Gaslight logo
Adapted from the classic thriller
by Patrick Hamilton

Gaslight 2014
"I've given you the most terrible evening of your life." Gaslight, June 2014
If you haven't seen it, you've heard of it.

Patrick Hamilton's classic thriller (Gaslight in the U.K.; Angel Street in the U.S.) started classic thrillers -- everyone else owes him a debt.

Unfortunately, in a world where most new plays don't even last 90 minutes (and don't have an intermission), Hamilton's Gaslight runs three long acts of slow-moving dialogue with little action.

This new adaptation turns a pretty staid three-act into a fast-moving two-act and keeps the action moving -- along with everything else.

Hamilton's original play is in the public domain in Canada, at least for now, and so this adaptation can happen, at least for now.  Don't hesitate, though! Changes to the copright laws are coming!

Bella is married to the somewhat older Jack Manningham, who has convinced her that she is losing her mind, just as her mother did before her.

One evening, when Jack has gone out, a stranger appears with a strange story to tell. Bella is not losing her mind -- and her husband is definitely not the man she thinks he is.

The search for missing rubies and the malevolent presence of Jack keeps the tension at a high level and the plot flowing.

When Gaslight came to Broadway, the name was changed to Angel Street to, I believe, avoid confusion with a similarly named show.  A few minutes with a map of London would have shown that "Angel Street" is a one-block lane that had been occupied for two hundred years by the British General Post Office buildings.  The Manninghams never lived on Angel Street. Gaslight is the play's only true name.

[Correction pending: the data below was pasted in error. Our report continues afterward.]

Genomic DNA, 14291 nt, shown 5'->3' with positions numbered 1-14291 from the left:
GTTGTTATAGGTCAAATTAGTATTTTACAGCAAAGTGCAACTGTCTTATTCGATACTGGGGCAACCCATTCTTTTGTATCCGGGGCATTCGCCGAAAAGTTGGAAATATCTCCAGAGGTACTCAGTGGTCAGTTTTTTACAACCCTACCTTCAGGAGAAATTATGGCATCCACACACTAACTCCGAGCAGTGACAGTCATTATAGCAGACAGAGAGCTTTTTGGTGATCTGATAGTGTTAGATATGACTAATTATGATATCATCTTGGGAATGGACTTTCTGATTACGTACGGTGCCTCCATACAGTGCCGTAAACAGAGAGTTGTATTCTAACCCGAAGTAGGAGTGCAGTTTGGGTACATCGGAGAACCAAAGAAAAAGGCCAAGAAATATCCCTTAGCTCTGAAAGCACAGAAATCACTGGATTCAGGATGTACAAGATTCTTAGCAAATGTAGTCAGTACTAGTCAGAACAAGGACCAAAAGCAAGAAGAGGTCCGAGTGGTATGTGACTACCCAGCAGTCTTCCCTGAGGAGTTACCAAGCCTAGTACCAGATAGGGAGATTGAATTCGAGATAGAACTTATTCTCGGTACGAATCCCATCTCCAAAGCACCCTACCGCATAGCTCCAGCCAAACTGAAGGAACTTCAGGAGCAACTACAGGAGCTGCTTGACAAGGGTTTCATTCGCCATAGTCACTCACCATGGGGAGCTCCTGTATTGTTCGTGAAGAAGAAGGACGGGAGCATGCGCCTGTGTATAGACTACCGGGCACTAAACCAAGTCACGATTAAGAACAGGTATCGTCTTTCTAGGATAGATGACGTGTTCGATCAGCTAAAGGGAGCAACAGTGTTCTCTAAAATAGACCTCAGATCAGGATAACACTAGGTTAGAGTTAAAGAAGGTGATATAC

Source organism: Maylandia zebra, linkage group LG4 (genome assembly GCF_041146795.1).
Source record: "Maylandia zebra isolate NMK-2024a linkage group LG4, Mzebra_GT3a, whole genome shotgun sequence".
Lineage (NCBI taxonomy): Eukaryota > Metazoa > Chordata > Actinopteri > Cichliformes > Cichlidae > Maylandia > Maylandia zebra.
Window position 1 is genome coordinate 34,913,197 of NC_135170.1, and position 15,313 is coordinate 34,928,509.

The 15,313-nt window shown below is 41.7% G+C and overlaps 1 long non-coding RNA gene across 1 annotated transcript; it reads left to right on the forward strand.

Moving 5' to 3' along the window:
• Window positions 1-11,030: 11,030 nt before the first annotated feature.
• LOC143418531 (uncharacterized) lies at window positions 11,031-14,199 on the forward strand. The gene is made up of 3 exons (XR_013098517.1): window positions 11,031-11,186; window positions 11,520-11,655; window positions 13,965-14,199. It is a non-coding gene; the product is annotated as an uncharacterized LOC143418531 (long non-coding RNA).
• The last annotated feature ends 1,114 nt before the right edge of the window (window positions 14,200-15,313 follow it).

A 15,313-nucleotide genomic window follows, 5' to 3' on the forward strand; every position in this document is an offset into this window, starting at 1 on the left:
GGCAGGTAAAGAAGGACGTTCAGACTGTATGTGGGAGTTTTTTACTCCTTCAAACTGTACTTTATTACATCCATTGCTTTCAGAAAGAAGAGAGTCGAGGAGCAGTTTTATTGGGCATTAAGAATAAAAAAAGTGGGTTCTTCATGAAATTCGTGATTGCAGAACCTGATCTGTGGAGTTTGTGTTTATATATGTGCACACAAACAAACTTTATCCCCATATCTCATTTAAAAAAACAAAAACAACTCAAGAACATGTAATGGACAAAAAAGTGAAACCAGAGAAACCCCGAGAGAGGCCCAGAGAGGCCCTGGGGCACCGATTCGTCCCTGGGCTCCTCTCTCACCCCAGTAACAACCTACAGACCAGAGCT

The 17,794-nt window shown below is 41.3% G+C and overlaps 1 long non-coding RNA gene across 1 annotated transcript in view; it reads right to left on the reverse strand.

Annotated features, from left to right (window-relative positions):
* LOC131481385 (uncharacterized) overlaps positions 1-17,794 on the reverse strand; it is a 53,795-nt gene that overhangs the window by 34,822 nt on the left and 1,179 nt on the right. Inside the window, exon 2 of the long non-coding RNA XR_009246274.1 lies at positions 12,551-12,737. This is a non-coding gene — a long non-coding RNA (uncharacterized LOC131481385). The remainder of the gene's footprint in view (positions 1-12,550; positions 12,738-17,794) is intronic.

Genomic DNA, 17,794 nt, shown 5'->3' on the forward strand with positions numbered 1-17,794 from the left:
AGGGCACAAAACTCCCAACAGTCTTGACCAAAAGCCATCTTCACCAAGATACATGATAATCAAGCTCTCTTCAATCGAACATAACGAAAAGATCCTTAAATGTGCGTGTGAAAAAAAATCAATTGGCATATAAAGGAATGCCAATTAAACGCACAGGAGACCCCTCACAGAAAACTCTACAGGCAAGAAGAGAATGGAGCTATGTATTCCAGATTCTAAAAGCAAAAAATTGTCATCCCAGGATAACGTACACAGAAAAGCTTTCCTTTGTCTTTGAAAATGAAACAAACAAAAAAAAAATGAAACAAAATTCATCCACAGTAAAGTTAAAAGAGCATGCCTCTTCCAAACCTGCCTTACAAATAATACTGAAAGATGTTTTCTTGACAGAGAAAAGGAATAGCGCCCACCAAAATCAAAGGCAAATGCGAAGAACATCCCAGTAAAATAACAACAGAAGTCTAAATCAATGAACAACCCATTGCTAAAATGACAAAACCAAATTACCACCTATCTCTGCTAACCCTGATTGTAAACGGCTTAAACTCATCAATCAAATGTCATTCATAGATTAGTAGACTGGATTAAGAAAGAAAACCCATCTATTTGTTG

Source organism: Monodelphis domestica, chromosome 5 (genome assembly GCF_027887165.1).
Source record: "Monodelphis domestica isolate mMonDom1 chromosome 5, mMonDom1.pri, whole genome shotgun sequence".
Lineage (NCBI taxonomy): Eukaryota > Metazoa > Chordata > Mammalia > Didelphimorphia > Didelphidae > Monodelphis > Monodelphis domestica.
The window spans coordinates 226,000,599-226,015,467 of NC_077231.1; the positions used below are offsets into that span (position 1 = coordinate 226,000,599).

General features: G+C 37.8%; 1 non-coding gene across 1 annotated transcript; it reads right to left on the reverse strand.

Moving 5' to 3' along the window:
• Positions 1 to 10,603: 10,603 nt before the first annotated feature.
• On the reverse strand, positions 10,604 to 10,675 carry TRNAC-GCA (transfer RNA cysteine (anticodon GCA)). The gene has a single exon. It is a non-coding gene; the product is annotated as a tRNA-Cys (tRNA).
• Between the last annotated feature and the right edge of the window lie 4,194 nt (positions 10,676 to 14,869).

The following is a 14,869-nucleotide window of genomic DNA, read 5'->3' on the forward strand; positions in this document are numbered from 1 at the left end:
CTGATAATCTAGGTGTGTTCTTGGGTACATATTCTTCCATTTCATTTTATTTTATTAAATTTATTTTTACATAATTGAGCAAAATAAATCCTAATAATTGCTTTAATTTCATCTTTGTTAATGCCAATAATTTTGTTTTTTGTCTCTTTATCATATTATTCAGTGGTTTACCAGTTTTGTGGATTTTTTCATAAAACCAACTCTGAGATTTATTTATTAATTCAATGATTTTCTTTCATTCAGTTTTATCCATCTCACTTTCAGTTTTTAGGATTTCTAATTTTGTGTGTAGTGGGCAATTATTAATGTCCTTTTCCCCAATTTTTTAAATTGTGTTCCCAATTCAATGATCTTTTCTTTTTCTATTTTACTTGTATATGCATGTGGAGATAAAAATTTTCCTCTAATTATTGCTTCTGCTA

"The most terrible? No! The most wonderful!" Tegan Mackey and Kathie Reid, June 2014
"I was tense until the very end. As a thriller it’s quite, well, thrilling." Dana Eewachow, Mooney On Theatre on the October 2015 Toronto premiere of this adaptation

"If I didn't know the original, I'd never have known that the play had been cut by an entire act! A superb adaptation!" M.R., Toronto

"I had to pay for the whole seat, but I only used the front six inches." J.S. Perth
"Don't-cher want ta kiss me?"
James Benda and Emily Richardson, June 2014
NOTE: The author of the original play died more than 50 years ago. Under current Canadian copyright law, that means the script is now in public domain in Canada.  Certain proposed changes to that law under the USMCA trade deal (created after I wrote the new version) could -- and I emphasize "could" -- change that status.

SO GET YOUR PRODUCTION ON THE BOARDS ASAP -- before I'm forced to withdraw it.

2 acts; 105 minutes plus intermission;
3 female/ 2 male; one interior set